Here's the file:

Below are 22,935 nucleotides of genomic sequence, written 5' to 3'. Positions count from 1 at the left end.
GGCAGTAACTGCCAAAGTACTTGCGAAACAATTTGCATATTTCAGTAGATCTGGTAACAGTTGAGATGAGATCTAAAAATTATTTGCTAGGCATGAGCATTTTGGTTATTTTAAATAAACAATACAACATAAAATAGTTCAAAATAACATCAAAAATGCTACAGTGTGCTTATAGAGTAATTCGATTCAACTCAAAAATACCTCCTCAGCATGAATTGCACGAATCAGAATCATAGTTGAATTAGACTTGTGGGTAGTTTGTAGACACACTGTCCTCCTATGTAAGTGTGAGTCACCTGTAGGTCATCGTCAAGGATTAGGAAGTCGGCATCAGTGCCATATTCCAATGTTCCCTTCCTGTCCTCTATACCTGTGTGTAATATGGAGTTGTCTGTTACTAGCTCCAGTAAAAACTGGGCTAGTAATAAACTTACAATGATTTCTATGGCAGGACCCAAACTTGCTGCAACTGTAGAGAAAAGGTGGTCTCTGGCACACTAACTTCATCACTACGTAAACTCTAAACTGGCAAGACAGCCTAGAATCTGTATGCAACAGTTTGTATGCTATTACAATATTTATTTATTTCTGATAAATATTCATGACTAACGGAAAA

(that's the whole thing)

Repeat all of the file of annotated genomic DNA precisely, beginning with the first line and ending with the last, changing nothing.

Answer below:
Below are 22,935 nucleotides of genomic sequence, written 5' to 3'. Positions count from 1 at the left end.
GGCAGTAACTGCCAAAGTACTTGCGAAACAATTTGCATATTTCAGTAGATCTGGTAACAGTTGAGATGAGATCTAAAAATTATTTGCTAGGCATGAGCATTTTGGTTATTTTAAATAAACAATACAACATAAAATAGTTCAAAATAACATCAAAAATGCTACAGTGTGCTTATAGAGTAATTCGATTCAACTCAAAAATACCTCCTCAGCATGAATTGCACGAATCAGAATCATAGTTGAATTAGACTTGTGGGTAGTTTGTAGACACACTGTCCTCCTATGTAAGTGTGAGTCACCTGTAGGTCATCGTCAAGGATTAGGAAGTCGGCATCAGTGCCATATTCCAATGTTCCCTTCCTGTCCTCTATACCTGTGTGTAATATGGAGTTGTCTGTTACTAGCTCCAGTAAAAACTGGGCTAGTAATAAACTTACAATGATTTCTATGGCAGGACCCAAACTTGCTGCAACTGTAGAGAAAAGGTGGTCTCTGGCACACTAACTTCATCACTACGTAAACTCTAAACTGGCAAGACAGCCTAGAATCTGTATGCAACAGTTTGTATGCTATTACAATATTTATTTATTTCTGATAAATATTCATGACTAACGGAAAA